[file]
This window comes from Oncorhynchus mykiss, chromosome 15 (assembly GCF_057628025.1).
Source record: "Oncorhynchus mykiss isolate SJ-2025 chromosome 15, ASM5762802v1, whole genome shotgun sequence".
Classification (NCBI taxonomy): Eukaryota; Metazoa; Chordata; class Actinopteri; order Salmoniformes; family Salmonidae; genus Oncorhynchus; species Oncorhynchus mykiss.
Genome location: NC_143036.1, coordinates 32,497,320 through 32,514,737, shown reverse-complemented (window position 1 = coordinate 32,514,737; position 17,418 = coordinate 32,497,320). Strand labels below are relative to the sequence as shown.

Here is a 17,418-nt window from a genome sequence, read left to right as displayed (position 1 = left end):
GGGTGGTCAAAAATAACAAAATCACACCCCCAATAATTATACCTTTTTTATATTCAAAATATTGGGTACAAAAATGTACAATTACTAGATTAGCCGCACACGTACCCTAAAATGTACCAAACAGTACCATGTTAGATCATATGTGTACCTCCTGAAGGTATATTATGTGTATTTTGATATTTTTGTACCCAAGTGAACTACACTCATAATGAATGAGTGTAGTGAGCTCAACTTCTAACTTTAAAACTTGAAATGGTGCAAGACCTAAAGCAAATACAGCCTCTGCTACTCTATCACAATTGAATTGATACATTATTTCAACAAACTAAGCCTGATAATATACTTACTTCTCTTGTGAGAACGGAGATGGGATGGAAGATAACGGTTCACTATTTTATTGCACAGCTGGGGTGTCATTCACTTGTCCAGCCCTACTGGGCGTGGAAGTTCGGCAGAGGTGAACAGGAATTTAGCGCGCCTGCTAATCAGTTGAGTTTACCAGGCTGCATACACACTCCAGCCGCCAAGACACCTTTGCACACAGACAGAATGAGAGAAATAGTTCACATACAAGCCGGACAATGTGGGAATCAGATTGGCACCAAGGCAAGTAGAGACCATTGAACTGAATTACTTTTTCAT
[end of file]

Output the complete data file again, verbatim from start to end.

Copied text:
This window comes from Oncorhynchus mykiss, chromosome 15 (assembly GCF_057628025.1).
Source record: "Oncorhynchus mykiss isolate SJ-2025 chromosome 15, ASM5762802v1, whole genome shotgun sequence".
Classification (NCBI taxonomy): Eukaryota; Metazoa; Chordata; class Actinopteri; order Salmoniformes; family Salmonidae; genus Oncorhynchus; species Oncorhynchus mykiss.
Genome location: NC_143036.1, coordinates 32,497,320 through 32,514,737, shown reverse-complemented (window position 1 = coordinate 32,514,737; position 17,418 = coordinate 32,497,320). Strand labels below are relative to the sequence as shown.

Here is a 17,418-nt window from a genome sequence, read left to right as displayed (position 1 = left end):
GGGTGGTCAAAAATAACAAAATCACACCCCCAATAATTATACCTTTTTTATATTCAAAATATTGGGTACAAAAATGTACAATTACTAGATTAGCCGCACACGTACCCTAAAATGTACCAAACAGTACCATGTTAGATCATATGTGTACCTCCTGAAGGTATATTATGTGTATTTTGATATTTTTGTACCCAAGTGAACTACACTCATAATGAATGAGTGTAGTGAGCTCAACTTCTAACTTTAAAACTTGAAATGGTGCAAGACCTAAAGCAAATACAGCCTCTGCTACTCTATCACAATTGAATTGATACATTATTTCAACAAACTAAGCCTGATAATATACTTACTTCTCTTGTGAGAACGGAGATGGGATGGAAGATAACGGTTCACTATTTTATTGCACAGCTGGGGTGTCATTCACTTGTCCAGCCCTACTGGGCGTGGAAGTTCGGCAGAGGTGAACAGGAATTTAGCGCGCCTGCTAATCAGTTGAGTTTACCAGGCTGCATACACACTCCAGCCGCCAAGACACCTTTGCACACAGACAGAATGAGAGAAATAGTTCACATACAAGCCGGACAATGTGGGAATCAGATTGGCACCAAGGCAAGTAGAGACCATTGAACTGAATTACTTTTTCAT